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(located on the back boundary of Villa Baywatch) Peace Pagoda (known as Saama Chitya in Sinhala) is built on a raised platform in the shape of a bubble. A flight of wide steps leads up to the stupa itself and there is a walkway round the stupa. There are wonderful views of the sea and the surrounding area from the walkway and at sunset this view is truly magnificent. The Peace Pagoda is visible from the sea and this was the intention of the builders who wanted to proclaim Sri Lanka as a Buddhist nation to those arriving to the country by sea.
Built with the help of the Japanese monks, the peace pagoda on Rumassala Hill is one of the three Buddhist stupas in Sri Lanka. Stupas are monuments that serve as beacons of peace for people of all nationalities and creeds, and the clean , rounded design of the Rumassala Peace pagoda exemplifies this.
Four gold painted statues of the Buddha facing in each direction depicting his birth, enlightenment and attainment of parinibbana are in shaded alcoves.
A Peace Pagoda is a Buddhist stupa designed to provide a focus for people of all races and creeds, and to help unite them in their search for world peace. Most (though not all) have been built under the guidance of Nichidatsu Fujii (1885–1985), a Buddhist monk from Japan and founder of the Nipponzan — Myohoji Buddhist Order. Fujii was greatly inspired by his meeting with Mahatma Gandhi in 1931 and decided to devote his life to promoting non-violence. In 1947, he began constructing Peace Pagodas as shrines to World peace
The first Peace Pagodas were built as a symbol of peace in the Japanese cities of Hiroshima and Nagasaki where the atomic bombs took the lives of over 150,000 people, almost all of whom were civilian, at the end of world war 11. By 2000, eighty Peace Pagodas had been built around the world in Europe, Asia, and the United States. The Peace Pagoda was awarded the Courage of Conscience award June 5, 1998 in Sherborn, MA
There are some charming legends concerning Unawatuna and how the village’s name is associated with the rocks rising at the west end of the beach. The rocky outcrop, looking strangely out of place in the landscape, is known as Rumassala, and is famous for its herbs.
One legend is from the epic Indian poem, the Ramayana, when Prince Rama and his warrior brother Lakshman were fighting the demon-king Ravana of Lanka who had abducted Rama’s wife, Princess Sita. Lakshman was wounded in battle while trying to rescue the abducted Princess Sita, so Rama sent Hanuman, the monkey god, to the Himalayas to find and bring back the four herbs necessary to save his brothers life — mritasanjeevani, vishalyakarani, suvarnakarani, and sandhani. But by the time he arrived he had forgotten their description, so he brought back a fragment of the Himalayas containing many herbs twisted in his tail, in the hope that among them might be the correct ones. However, on his way back to the battlefield, the mountain fragment slipped and fell while Hanuman was over Lanka, and it broke into three pieces. These landed in different locations, one of which was Rumassala. The name ‘Unawatuna’ derives its name from the Singhalese words, Onna-wetuna, which translates into «there it fell». Over a period of time, Onna-wetuna became ‘Unawatuna’. So it is that the name Unawatuna translates to, ‘there is fell’ or ‘it fell down’.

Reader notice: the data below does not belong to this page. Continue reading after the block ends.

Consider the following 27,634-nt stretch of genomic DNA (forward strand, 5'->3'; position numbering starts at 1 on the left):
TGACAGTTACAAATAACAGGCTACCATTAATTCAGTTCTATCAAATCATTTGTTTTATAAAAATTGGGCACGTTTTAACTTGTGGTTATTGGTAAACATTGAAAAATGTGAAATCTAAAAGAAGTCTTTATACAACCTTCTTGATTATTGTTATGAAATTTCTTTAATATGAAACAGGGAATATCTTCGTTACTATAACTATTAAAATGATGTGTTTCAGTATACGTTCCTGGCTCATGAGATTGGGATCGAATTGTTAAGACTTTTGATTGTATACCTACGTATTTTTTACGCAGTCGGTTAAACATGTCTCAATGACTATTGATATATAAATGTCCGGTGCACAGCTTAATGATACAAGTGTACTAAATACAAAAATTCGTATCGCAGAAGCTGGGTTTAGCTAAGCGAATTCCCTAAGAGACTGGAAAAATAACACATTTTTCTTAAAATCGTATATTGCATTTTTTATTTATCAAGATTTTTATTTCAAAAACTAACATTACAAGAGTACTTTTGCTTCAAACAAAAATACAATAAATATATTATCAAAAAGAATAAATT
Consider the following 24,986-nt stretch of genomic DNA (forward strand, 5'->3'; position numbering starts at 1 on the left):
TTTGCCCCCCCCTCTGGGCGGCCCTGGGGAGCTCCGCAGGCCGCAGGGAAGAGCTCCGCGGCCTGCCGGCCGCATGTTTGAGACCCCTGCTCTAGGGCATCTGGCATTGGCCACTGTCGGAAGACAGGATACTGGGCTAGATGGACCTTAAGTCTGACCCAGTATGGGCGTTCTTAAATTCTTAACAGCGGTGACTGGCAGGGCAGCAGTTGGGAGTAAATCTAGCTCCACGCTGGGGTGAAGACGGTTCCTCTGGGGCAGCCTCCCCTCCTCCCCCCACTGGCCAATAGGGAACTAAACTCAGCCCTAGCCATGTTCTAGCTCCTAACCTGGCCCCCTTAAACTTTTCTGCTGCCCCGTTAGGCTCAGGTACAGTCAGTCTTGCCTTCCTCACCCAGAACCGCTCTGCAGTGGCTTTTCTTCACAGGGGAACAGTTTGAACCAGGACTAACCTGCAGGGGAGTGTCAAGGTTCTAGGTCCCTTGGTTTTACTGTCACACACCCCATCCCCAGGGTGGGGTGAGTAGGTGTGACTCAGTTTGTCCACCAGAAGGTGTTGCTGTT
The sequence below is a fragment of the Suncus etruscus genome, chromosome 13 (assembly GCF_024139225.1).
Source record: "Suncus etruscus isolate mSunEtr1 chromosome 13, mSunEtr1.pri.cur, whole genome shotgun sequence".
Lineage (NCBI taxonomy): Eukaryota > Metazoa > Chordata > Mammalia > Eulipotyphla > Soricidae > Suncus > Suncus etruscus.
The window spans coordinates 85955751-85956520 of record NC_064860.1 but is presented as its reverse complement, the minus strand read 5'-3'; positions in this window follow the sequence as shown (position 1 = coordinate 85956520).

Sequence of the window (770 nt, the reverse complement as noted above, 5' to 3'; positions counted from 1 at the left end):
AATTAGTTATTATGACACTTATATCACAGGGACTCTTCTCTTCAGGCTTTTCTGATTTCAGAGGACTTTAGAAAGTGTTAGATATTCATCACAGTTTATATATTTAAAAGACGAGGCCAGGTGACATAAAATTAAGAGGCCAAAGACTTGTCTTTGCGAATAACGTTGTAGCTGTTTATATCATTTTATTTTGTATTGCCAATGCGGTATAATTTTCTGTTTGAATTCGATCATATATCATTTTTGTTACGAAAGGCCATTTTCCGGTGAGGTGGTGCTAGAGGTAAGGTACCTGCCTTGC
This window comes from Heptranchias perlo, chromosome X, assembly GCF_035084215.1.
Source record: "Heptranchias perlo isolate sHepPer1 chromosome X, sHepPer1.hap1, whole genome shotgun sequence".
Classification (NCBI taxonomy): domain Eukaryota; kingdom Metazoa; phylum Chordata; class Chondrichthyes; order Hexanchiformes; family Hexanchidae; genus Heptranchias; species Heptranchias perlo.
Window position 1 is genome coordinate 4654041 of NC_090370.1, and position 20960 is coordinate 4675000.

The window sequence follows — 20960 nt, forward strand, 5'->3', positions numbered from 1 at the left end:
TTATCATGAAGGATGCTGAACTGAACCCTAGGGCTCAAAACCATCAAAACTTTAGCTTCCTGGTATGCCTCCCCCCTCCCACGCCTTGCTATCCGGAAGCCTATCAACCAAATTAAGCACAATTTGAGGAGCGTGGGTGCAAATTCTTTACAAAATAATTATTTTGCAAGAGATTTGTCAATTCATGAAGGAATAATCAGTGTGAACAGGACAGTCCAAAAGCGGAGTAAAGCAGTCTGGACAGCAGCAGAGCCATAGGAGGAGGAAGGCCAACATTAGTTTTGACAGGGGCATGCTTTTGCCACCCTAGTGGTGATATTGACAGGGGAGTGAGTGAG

Rumassala Kanda is filled with a great variety of unusual vegetation and protected valuable medicinal herbs not found anywhere else in the area, making this story seem mysteriously possible. Indeed, as many people believe that Rumassala is a fragment of the holy mountains, sanyasis search here for the plant sansevi or the Tree of Life, which is said to give immortality.
You can walk along the paths through the jungle that covers Rumassala to the top of the hill where an edifice is being built by Japanese monks of the Mahayana sect — along with a statue of Hanuman. From here, there are wonderful views across to Galle Harbour and on a clear day you can see Sri Pada (Adam’s Peak). It is also a good place for bird watching with over 60 endemic species to be seen.